For further study – http://www.EckhartTolle.com

Memo to a Younger Self

Toastmasters has been a fun activity for me for the past few years. I tried it out because I’d heard great things about it from friends and I thought it might help my writing – you have to write your own speeches. Speeches are essentially stories about how you feel (an opinion like wildlife conservation), an experience you’ve had (like travelling solo), or something you know (like floristry). Quite often you end up researching something you’re curious about and becoming even more interested.
There are lots of other opportunities too. This week I’m presenting the Salute to the Theme. For two minutes I’ll talk about the theme, What advice would you give your younger self? There are plenty of ways to tackle this and I could talk about studying more, listening to your father or backpacking through Europe. Maybe don’t get a perm. But I’m going to talk about doing things that build self-confidence and self-reliance and being part of a group or team.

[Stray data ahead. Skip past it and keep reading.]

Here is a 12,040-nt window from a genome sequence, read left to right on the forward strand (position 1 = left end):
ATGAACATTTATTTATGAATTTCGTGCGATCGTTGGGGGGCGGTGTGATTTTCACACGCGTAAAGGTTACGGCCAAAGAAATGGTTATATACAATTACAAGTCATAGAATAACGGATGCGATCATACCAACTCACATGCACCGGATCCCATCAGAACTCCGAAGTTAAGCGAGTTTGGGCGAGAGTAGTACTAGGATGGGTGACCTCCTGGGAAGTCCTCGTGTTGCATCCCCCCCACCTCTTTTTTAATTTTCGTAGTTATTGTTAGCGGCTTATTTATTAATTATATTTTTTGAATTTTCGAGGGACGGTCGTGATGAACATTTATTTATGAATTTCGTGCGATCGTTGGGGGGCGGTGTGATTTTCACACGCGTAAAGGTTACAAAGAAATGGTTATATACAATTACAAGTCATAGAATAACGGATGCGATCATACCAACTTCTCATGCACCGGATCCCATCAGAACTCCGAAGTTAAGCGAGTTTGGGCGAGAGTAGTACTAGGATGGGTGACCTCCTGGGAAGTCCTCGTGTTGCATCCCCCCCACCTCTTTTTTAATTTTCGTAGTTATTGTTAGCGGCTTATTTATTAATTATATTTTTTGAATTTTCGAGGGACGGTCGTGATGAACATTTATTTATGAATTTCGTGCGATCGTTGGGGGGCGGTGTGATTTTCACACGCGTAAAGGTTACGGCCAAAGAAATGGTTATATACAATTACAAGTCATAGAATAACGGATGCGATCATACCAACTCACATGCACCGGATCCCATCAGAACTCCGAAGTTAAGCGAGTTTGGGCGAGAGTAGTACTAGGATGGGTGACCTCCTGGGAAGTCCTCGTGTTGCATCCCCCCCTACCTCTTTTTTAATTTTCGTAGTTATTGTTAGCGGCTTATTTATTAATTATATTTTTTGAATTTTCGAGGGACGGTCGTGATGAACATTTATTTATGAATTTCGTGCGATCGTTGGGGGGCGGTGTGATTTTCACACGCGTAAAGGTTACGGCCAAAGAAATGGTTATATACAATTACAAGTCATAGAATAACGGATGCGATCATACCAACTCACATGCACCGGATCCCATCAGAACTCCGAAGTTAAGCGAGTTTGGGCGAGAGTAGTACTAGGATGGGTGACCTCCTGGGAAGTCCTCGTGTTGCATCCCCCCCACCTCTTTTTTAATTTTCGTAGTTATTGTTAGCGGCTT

Learning new skills gives you a sense of achievement which makes you feel good about yourself. Mixing those skills with other people makes you feel integrated, useful and joyful. Toastmasters includes all these things.
The group encourages you in every task, whether it be a speech or preparing morning tea. Everyone has a role on the day. There’s plenty of praise and evaluations involve the sandwich technique: point of praise, point for improvement, point of praise. So, you get better all the time.
I’ve read that one of the key indicators of longevity is sociability. People who talk to their neighbours, volunteer in community activity and join clubs, live longer.
My advice to my younger self would be Join in! Have a go! Learn something, don’t be afraid to make mistakes or worry what people will think. If you’re mixing with like-minded people, they’ll want you to succeed as well. Not being reliant on others, emotionally or physically, but being happy to give, share and accept help, as in a team, means you’ll be a stronger happier person; one who’s achieving what they want in life and who others are attracted to.
When it comes down to one line, I’d say join Girl Guides.